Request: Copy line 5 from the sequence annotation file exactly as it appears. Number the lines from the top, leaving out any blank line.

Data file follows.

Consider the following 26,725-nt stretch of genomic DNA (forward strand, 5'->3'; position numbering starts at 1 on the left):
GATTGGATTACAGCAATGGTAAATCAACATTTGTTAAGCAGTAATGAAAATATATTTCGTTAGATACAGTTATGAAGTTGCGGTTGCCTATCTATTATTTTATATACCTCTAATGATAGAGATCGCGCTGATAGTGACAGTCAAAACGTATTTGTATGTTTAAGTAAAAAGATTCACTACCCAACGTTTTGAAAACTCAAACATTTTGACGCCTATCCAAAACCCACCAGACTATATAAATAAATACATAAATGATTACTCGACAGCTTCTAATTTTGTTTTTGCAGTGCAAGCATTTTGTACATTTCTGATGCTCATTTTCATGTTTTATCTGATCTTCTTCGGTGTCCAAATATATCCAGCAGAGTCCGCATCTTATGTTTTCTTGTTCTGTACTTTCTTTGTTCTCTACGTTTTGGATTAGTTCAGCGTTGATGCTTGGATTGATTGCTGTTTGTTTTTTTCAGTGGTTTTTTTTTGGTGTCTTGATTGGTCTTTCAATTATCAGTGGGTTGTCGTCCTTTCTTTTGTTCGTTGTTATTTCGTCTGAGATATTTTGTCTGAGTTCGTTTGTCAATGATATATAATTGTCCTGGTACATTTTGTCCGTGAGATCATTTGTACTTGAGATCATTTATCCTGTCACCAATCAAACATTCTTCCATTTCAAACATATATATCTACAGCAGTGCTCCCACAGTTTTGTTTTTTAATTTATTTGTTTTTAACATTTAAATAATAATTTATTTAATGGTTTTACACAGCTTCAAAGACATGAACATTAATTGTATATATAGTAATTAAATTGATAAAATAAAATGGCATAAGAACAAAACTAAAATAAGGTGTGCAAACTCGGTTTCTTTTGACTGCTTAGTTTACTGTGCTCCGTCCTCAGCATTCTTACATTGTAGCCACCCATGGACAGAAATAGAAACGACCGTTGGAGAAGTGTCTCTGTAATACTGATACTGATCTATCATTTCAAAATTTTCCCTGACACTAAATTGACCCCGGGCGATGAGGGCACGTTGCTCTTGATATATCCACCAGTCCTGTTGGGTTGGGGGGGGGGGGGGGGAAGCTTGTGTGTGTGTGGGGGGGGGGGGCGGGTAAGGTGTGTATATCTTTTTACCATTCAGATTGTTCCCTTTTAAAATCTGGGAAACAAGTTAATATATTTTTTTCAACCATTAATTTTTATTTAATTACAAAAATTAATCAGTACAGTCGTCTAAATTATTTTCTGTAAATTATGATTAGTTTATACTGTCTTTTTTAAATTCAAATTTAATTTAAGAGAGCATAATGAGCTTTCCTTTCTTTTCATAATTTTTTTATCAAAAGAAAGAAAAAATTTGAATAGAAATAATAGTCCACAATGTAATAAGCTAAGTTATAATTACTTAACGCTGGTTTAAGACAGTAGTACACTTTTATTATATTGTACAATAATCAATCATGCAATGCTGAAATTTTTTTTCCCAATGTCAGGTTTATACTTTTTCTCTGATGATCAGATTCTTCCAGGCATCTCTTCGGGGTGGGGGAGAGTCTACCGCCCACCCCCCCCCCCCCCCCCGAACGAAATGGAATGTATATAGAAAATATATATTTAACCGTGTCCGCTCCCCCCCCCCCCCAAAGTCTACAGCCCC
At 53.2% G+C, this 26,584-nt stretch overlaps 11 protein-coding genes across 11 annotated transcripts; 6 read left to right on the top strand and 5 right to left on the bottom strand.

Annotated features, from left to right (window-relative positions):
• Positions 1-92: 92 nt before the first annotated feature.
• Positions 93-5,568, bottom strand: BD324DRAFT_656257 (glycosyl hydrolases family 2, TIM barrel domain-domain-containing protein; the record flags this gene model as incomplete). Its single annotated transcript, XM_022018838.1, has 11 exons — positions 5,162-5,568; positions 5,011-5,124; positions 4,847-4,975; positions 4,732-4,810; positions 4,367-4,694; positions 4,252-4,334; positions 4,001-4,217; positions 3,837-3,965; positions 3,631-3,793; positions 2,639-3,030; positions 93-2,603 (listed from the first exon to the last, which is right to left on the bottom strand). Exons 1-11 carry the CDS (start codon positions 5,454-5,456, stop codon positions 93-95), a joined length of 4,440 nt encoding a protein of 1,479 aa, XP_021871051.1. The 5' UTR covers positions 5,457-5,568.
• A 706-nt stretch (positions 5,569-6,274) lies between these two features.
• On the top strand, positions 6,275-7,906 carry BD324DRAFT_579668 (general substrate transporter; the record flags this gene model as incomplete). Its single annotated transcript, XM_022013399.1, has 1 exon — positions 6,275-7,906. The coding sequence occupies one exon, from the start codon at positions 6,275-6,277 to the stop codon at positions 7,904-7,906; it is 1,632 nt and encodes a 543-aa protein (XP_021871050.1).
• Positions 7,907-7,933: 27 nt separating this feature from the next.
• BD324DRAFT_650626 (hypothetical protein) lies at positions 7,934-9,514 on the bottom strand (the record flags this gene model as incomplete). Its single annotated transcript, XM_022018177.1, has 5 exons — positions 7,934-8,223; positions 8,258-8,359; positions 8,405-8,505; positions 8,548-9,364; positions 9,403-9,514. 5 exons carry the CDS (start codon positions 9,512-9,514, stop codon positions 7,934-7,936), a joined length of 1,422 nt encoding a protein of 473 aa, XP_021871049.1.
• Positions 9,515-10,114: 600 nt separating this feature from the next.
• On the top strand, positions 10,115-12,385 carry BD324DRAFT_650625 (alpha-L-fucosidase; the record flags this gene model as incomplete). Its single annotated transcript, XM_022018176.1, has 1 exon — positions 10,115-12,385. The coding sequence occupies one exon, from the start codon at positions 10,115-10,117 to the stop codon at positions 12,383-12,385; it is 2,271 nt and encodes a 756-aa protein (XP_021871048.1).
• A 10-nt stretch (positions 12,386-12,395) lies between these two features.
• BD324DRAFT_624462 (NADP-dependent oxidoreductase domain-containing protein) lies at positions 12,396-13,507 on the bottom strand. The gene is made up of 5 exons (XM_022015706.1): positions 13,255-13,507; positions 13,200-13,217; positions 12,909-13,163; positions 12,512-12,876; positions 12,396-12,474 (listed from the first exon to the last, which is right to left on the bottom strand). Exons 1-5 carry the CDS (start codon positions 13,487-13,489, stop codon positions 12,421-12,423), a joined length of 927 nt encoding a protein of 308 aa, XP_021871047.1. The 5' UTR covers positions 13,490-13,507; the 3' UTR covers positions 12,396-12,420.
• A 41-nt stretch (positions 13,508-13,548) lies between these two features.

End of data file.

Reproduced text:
• Positions 1-92: 92 nt before the first annotated feature.